Our 2nd European Adventure travel blog

David, Val, Irene, Bep, Dolores and John waving us off, Villasol, Benidorm

The mustard coloured bubble we hired to drive up and down the...

The multi-coloured houses of Villajoysa, Spain

The narrow lanes of Villajoysa, Spain

The mountain town of Guadalest, Spain

The steep climb up into Guadalest, Spain

Town Square, Guadalest, Spain

Liz having a paddle under Calpe Rock, Spain

The choice of seafood in the port restaurant's was amazing, Calpe, Spain

A selfie with Irene, Paul, Gordon and Liz on our last foray...

Irene and Liz shaking their tail feathers at a Blues Bros Tribute,...

Across the Spanish Plain

Travelling across the Spanish Plain we found a hill!

Northern central Spain

The bright red of the poppies along the road sides gave a...

Crossing the Pyrenees Mountains, Spain

Still in the Pyrenees but on the French side

The town of Pau with its timber buildings, France

King Henry IV of France chateau, Pau, France

Camped by a canal, France

The oyster farmers huts along the beach in Andernos-les-bains, France

Andernos-les-bains, looking across the bay and mud flats

Our platter of oysters, Andernos-les-bains, France

Hi Everyone

We have farewelled Benidorm (for a few months anyway!). It was hugs all around from our friends and neighbours as they waved us adieu.

During our last days in Benidorm we hired a car, a mustard coloured bubble called a Fiat 500 and took a drive up and down the coast and up into the mountains that surround the town. We ate freshly cooked sardines and mussels by the port in Calpe, walked the narrow lanes of Villajoysa with its delightful coloured houses, enjoyed coffee on the beach at Javea and walked up the steep incline into Guadalest, a medieval town perched high in the mountains.

As we drove we could see the brown stumps of the grape vines had sprung into life as bright green leaves and trailing tendrils sprouted out all over. Hard little dark green nubs festooned the olive trees and it will be some time before the olives have grown plump and juicy ready to harvest.

Thank you to Gordon and Irene for joining us on our last foray around Benidorm. The 5pm start and 3am finish, with visits to four tapas bars, an ice cream parlour, coffee and brandy by the beach and dancing in Morgan’s Nightclub in the intervening hours, it was a fantastic night. Mind you I don’t think any of us were firing on all cylinders the following day. I think it’s called a hangover!

We are now back on the road and took ourselves diagonally across northern Spain to cross the border into west France. We were driving over a wide flat plain, 1000m above sea level, for mile after mile. It’s a dun coloured landscape and the villages we passed barely noticeable as they merged with the scenery. The one bright splash of colour was the bobbing heads of brilliant red poppies along the road sides.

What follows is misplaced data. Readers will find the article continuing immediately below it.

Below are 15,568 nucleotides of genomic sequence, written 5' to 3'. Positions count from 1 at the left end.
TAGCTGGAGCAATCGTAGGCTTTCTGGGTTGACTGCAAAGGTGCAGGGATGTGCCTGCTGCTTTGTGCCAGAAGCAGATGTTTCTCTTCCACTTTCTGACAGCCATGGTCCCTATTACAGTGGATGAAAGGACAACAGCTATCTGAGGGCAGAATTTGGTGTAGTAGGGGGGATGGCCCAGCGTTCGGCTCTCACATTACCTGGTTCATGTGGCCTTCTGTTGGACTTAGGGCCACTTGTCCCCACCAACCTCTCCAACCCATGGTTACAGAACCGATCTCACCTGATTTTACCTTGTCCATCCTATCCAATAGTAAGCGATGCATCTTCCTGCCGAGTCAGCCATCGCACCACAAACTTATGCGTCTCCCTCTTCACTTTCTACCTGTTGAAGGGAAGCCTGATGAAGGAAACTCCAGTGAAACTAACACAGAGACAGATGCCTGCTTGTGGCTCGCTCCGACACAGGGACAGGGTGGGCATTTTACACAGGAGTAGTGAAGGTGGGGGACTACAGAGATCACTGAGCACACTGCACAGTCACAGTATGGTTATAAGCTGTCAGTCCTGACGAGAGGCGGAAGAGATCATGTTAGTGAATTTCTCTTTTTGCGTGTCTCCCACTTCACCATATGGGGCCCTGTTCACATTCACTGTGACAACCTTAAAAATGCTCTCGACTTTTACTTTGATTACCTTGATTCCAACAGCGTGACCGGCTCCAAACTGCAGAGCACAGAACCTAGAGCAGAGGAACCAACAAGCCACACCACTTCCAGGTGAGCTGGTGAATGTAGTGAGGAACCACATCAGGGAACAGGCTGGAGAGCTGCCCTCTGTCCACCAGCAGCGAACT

Driving from the flat plains up into the Pyrenees Mountains the land became lush and green and snow could be seen on the highest of peaks. We camped in an oak wood nestled amongst the mountains and could hear the unmistakeable sound of cuckoos’.

Crossing the border into France and the change we saw was immediate. The countryside is far better cared for; crops were sprouting in well ploughed fields, homes and gardens are beautifully tended. It was an amazing transformation after Spain.

Our first stop in France was in Pau. We found free overnight parking right in the centre of town, just a short walk to the Henry IV of France Château. And can you believe it; on the edge of town we found an Aussie pub with the most fantastic views across to the Pyrenees Mountains.

We spent one night camped alongside a canal an hour east of Bordeaux. It was a delightful spot with plane trees lining the canal casting their dappled shade over the water, the twitter of many birds and the gentle splash of oars as a canoe glided past. Paul tried to catch his dinner by throwing out a line but after an hour waiting patiently for a bite he had to make do with a tin of beans!

The town of Andernos-les-bains on the eastern bank of the Bassin d’Arcachon (a large bay) is well known for its oysters. There are colourful cabins all along the shore selling the fresh molluscs by the dozen. Paul and I couldn’t resist, so a dozen freshly shucked oysters were ordered (for 16 Euros ~ $25) and washed down with a glass of chilled white wine while watching the tide flow in over the mud flats. It’s certainly a town we will visit again.

We are driving back in-land to see friends Pete and Paulene who live in the Dordogne. We’re looking forward to catching up over a few glasses of red with some marvellous smelly French cheese.

Hope all is well.

Take care

Liz and Paul x

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